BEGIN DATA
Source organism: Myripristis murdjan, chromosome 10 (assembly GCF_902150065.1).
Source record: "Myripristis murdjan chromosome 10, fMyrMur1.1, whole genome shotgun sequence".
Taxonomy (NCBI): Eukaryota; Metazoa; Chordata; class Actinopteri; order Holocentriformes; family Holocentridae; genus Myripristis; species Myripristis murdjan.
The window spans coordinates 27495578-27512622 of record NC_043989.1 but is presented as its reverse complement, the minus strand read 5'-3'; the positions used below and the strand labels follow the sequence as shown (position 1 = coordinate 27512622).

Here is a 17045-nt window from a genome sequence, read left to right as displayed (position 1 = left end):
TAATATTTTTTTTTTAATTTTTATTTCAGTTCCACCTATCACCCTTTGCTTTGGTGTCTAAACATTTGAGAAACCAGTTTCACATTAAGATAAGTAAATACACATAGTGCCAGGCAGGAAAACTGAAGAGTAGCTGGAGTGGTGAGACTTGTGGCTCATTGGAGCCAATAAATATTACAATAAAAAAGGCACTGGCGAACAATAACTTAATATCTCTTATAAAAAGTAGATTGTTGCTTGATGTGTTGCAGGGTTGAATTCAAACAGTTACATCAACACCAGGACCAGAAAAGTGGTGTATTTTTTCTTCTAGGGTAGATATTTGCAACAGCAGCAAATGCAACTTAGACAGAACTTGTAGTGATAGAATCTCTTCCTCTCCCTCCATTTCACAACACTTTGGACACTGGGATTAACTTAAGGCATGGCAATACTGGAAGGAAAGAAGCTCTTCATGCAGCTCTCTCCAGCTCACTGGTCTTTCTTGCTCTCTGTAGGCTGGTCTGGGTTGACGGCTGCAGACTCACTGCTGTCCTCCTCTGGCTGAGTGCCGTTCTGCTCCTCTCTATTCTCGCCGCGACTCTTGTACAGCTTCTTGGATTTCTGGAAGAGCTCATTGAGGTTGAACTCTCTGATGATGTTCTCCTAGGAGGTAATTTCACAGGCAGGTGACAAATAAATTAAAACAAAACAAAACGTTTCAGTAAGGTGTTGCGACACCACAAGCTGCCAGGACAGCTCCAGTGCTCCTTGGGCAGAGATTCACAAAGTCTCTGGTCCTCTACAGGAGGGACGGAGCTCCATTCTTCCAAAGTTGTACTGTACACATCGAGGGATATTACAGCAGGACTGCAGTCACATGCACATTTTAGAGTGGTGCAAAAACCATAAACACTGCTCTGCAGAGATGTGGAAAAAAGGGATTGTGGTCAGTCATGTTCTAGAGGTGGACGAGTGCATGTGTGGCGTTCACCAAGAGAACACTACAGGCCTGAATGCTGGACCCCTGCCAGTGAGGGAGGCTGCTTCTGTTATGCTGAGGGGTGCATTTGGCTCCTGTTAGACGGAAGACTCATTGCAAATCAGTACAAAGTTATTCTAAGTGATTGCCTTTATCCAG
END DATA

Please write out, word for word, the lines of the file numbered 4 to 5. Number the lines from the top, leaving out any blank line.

The window spans coordinates 27495578-27512622 of record NC_043989.1 but is presented as its reverse complement, the minus strand read 5'-3'; the positions used below and the strand labels follow the sequence as shown (position 1 = coordinate 27512622).

Here is a 17045-nt window from a genome sequence, read left to right as displayed (position 1 = left end):